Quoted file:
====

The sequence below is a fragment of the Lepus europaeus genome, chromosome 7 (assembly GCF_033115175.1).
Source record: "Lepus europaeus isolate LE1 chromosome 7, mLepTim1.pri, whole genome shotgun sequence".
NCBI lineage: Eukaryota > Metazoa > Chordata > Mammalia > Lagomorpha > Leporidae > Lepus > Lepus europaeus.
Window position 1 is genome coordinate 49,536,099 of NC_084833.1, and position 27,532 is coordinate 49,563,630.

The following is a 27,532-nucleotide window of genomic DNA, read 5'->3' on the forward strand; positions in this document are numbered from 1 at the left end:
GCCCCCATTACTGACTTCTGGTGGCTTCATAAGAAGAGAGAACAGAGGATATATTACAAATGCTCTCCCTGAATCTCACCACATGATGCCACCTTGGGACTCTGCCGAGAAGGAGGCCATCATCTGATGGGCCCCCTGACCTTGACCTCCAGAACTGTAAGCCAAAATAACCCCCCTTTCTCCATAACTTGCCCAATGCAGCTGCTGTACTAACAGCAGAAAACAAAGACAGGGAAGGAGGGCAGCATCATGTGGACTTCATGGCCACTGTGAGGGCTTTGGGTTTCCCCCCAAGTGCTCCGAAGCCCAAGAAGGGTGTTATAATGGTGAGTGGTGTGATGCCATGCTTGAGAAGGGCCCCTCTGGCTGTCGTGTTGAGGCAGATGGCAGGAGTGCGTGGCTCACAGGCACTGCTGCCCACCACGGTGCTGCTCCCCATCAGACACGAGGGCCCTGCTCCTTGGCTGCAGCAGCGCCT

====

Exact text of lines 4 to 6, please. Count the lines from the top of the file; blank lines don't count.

Window position 1 is genome coordinate 49,536,099 of NC_084833.1, and position 27,532 is coordinate 49,563,630.

The following is a 27,532-nucleotide window of genomic DNA, read 5'->3' on the forward strand; positions in this document are numbered from 1 at the left end:
GCCCCCATTACTGACTTCTGGTGGCTTCATAAGAAGAGAGAACAGAGGATATATTACAAATGCTCTCCCTGAATCTCACCACATGATGCCACCTTGGGACTCTGCCGAGAAGGAGGCCATCATCTGATGGGCCCCCTGACCTTGACCTCCAGAACTGTAAGCCAAAATAACCCCCCTTTCTCCATAACTTGCCCAATGCAGCTGCTGTACTAACAGCAGAAAACAAAGACAGGGAAGGAGGGCAGCATCATGTGGACTTCATGGCCACTGTGAGGGCTTTGGGTTTCCCCCCAAGTGCTCCGAAGCCCAAGAAGGGTGTTATAATGGTGAGTGGTGTGATGCCATGCTTGAGAAGGGCCCCTCTGGCTGTCGTGTTGAGGCAGATGGCAGGAGTGCGTGGCTCACAGGCACTGCTGCCCACCACGGTGCTGCTCCCCATCAGACACGAGGGCCCTGCTCCTTGGCTGCAGCAGCGCCT